Humans Are Not for Sale

Atlanta Mayor Keisha Lance Bottoms shares a moment with Airport employees during a January 2018 human trafficking press conference.

By Jennifer Ogunsola

Communications Manager

Walking through the airport, the last thing that likely crosses one’s mind is whether the person next to them might be a survivor or victim of human trafficking. According to the International Labour Organization, there are approximately 40 million victims of human trafficking, globally. So if you travel, at some point, you may have been a witness to some form of human trafficking.


Donna Hubbard knows that all too well.  She is a flight attendant and a human trafficking survivor. For her, the slogan “See Something, Say Something” has real meaning.

“There are passengers and airport employees who may be witnessing human trafficking, but are so focused on getting to their destinations and working that they aren’t really seeing what they’re looking at,” she said.

Hubbard was born in Atlanta and grew up surrounded by love. But, as a result of her religious tenets, she was married in an arranged union at the age of 16 to a man twice her age. By her early 20s, she had been married and divorced twice with three children.

In 1978, she joined Alleghany Airlines as a flight attendant. During a flight early in her career, she met a professional athlete in an encounter, and that changed the course of her life.

“I was young, gullible, naïve, searching for love and thought I found it,” Hubbard shared. “I fell in love with him, and he experimented with a lot of drugs and many other things. I ended up in the hands of a pimp. He traded me for drugs and money, and when I tried to get away, he realized he couldn’t control me, so he traded me to a gang.”

Donna Hubbard as a young woman

That’s when the threats began. Hubbard’s traffickers told her that if she refused to do as she was told, one of her children would be forced to instead. So, she said that she did what she had to, to stay alive.

“I was afraid, ashamed, and didn’t know what to do or where to turn,” she said. “So, I did what I thought was best to protect my children and myself.”

Experts say human trafficking deprives millions of people — men, women, and children — their freedom and dignity. It is an enterprise that generates roughly $150 billion annually.

“Not all of the people entangled in human trafficking are kidnapped. For me, it was coercion,” Hubbard explains. “My way out was to end up going to prison,” Hubbard, now a 62-year-old mother of eight explained.

“It was my only way out because they were never going to leave me alone. It was in prison that I finally got free because it gave me a chance to find myself, regain my self-respect, and time to think about my life and how I ended up in there.”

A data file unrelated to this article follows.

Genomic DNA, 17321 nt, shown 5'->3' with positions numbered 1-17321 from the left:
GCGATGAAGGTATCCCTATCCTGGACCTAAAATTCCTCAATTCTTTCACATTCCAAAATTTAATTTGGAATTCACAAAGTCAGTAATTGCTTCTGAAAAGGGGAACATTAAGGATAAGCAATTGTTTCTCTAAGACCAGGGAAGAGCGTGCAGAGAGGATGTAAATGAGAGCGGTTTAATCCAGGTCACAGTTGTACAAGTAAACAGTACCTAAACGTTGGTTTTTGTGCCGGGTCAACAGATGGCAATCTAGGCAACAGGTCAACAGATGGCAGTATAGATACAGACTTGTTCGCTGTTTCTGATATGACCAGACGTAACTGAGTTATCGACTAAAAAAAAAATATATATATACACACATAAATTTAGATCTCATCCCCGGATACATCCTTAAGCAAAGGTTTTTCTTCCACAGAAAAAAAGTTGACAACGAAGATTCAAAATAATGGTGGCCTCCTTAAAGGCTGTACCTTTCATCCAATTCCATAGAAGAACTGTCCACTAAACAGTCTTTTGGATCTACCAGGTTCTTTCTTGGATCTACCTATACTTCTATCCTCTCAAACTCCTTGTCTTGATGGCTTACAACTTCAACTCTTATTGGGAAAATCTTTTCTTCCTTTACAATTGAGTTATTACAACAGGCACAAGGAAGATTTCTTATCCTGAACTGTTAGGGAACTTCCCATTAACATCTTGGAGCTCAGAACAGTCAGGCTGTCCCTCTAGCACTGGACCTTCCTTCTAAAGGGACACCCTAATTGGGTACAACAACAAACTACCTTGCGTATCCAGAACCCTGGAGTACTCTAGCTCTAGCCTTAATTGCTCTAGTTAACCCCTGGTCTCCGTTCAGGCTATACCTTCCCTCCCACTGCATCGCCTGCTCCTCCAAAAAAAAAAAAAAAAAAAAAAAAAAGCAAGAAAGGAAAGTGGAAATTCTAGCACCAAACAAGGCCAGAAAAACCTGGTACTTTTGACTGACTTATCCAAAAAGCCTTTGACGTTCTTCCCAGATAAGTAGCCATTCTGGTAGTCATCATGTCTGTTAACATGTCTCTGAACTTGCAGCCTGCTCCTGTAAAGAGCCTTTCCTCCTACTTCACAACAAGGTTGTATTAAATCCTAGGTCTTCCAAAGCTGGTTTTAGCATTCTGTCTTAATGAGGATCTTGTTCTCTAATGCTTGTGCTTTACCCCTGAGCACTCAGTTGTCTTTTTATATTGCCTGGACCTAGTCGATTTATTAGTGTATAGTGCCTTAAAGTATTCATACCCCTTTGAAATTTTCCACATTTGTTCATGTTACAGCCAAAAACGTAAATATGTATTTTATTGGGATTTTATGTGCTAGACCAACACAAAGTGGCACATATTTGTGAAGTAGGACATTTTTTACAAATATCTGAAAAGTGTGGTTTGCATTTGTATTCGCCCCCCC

Four months after being sworn in as the 60th mayor for the City of Atlanta, Keisha Lance Bottoms turned her attention to combating the problem. She appointed Oulèye Ndoye Warnock as the senior human trafficking fellow for the City. One of her top priorities includes a strong focus on vulnerable populations.

“Trafficking is a global problem, and vulnerable populations are often overlooked because trafficking occurs in the dark, so bringing this issue to light and supporting survivors by ensuring that the City has the resources they need to exit and end a cycle of re-entry is extremely important,” Warnock explained.

The City of Atlanta is not in this fight alone. Hubbard is also making a difference. She founded Women at the Well Transition Center, which focuses, in part, on victims of sex crimes. To date, the organization has helped over 6,000 incarcerated and formerly incarcerated girls and women regain their lives, their families and their dignity.

In 2015, she returned to flying again. This time, as a flight attendant with American Airlines. And this time, perfectly positioned to help human trafficking victims and stop their traffickers.


“I was beaten and left for dead not once, not twice, but three times, and I’m still alive,” Hubbard said. “Today I get to live, and I get to make a difference in other people’s lives in every part of the world because I didn’t give up.”

Working in the aviation industry has allowed her to fulfill her life’s mission of combating the global threat while educating and inspiring people from Kenya to Iceland, and even here at ATL. This past spring, Hubbard worked as a consultant with the Office of the United Nations (UN) High Commissioner for Human Rights and the International Civil Aviation Organization to establish Circular 352, which is a comprehensive guideline that airlines use to set up their protocols and training programs for cabin crew members to be able to identify and report human trafficking.

With nearly 104 million passengers annually, security officials say there has not been a single case of human trafficking at ATL to date.

“We partner with TSA, the airlines and other stakeholders to bring awareness to the masses,” said Hartsfield-Jackson Director of Security Jan Lennon. “Combating human trafficking is critically important to ATL. From training our employees to educating everyone who walks through our doors, our mission is to make it very clear that humans are not for sale.”

From left:Fulton County Community Court Liaison, Airport Director of Security Jan Lennon, human trafficking survivor Donna Hubbard, and Airline Ambassadors International president and founder Nancy Rivard.